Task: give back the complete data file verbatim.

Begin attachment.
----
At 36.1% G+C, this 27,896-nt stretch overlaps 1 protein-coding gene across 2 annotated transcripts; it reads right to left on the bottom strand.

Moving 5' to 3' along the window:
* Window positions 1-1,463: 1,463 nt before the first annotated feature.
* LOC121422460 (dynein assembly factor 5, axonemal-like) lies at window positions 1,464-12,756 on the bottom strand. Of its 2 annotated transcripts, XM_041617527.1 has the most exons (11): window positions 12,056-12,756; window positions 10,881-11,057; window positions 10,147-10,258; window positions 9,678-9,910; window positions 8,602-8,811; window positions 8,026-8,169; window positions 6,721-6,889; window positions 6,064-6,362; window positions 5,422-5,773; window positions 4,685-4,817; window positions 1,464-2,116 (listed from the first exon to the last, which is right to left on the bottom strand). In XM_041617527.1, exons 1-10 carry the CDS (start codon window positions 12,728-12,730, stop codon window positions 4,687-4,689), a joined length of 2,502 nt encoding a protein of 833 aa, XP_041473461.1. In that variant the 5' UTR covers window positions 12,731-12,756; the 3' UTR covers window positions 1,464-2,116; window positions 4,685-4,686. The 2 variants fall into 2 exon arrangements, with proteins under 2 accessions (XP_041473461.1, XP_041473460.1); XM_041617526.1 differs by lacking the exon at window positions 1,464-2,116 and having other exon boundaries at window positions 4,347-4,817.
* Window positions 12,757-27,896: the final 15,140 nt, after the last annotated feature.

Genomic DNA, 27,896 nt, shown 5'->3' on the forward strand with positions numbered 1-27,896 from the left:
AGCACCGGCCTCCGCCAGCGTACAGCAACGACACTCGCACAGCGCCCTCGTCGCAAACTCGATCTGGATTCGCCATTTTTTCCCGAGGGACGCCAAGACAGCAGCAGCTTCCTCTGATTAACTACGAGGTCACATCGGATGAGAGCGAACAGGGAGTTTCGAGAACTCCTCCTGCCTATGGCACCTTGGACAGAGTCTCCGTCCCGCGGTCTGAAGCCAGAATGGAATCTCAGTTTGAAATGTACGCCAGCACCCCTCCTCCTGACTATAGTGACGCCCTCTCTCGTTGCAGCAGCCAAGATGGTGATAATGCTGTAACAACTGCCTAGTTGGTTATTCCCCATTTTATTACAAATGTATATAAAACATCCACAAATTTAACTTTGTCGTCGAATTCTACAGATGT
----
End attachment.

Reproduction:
At 36.1% G+C, this 27,896-nt stretch overlaps 1 protein-coding gene across 2 annotated transcripts; it reads right to left on the bottom strand.

Moving 5' to 3' along the window:
* Window positions 1-1,463: 1,463 nt before the first annotated feature.
* LOC121422460 (dynein assembly factor 5, axonemal-like) lies at window positions 1,464-12,756 on the bottom strand. Of its 2 annotated transcripts, XM_041617527.1 has the most exons (11): window positions 12,056-12,756; window positions 10,881-11,057; window positions 10,147-10,258; window positions 9,678-9,910; window positions 8,602-8,811; window positions 8,026-8,169; window positions 6,721-6,889; window positions 6,064-6,362; window positions 5,422-5,773; window positions 4,685-4,817; window positions 1,464-2,116 (listed from the first exon to the last, which is right to left on the bottom strand). In XM_041617527.1, exons 1-10 carry the CDS (start codon window positions 12,728-12,730, stop codon window positions 4,687-4,689), a joined length of 2,502 nt encoding a protein of 833 aa, XP_041473461.1. In that variant the 5' UTR covers window positions 12,731-12,756; the 3' UTR covers window positions 1,464-2,116; window positions 4,685-4,686. The 2 variants fall into 2 exon arrangements, with proteins under 2 accessions (XP_041473461.1, XP_041473460.1); XM_041617526.1 differs by lacking the exon at window positions 1,464-2,116 and having other exon boundaries at window positions 4,347-4,817.
* Window positions 12,757-27,896: the final 15,140 nt, after the last annotated feature.

Genomic DNA, 27,896 nt, shown 5'->3' on the forward strand with positions numbered 1-27,896 from the left:
AGCACCGGCCTCCGCCAGCGTACAGCAACGACACTCGCACAGCGCCCTCGTCGCAAACTCGATCTGGATTCGCCATTTTTTCCCGAGGGACGCCAAGACAGCAGCAGCTTCCTCTGATTAACTACGAGGTCACATCGGATGAGAGCGAACAGGGAGTTTCGAGAACTCCTCCTGCCTATGGCACCTTGGACAGAGTCTCCGTCCCGCGGTCTGAAGCCAGAATGGAATCTCAGTTTGAAATGTACGCCAGCACCCCTCCTCCTGACTATAGTGACGCCCTCTCTCGTTGCAGCAGCCAAGATGGTGATAATGCTGTAACAACTGCCTAGTTGGTTATTCCCCATTTTATTACAAATGTATATAAAACATCCACAAATTTAACTTTGTCGTCGAATTCTACAGATGT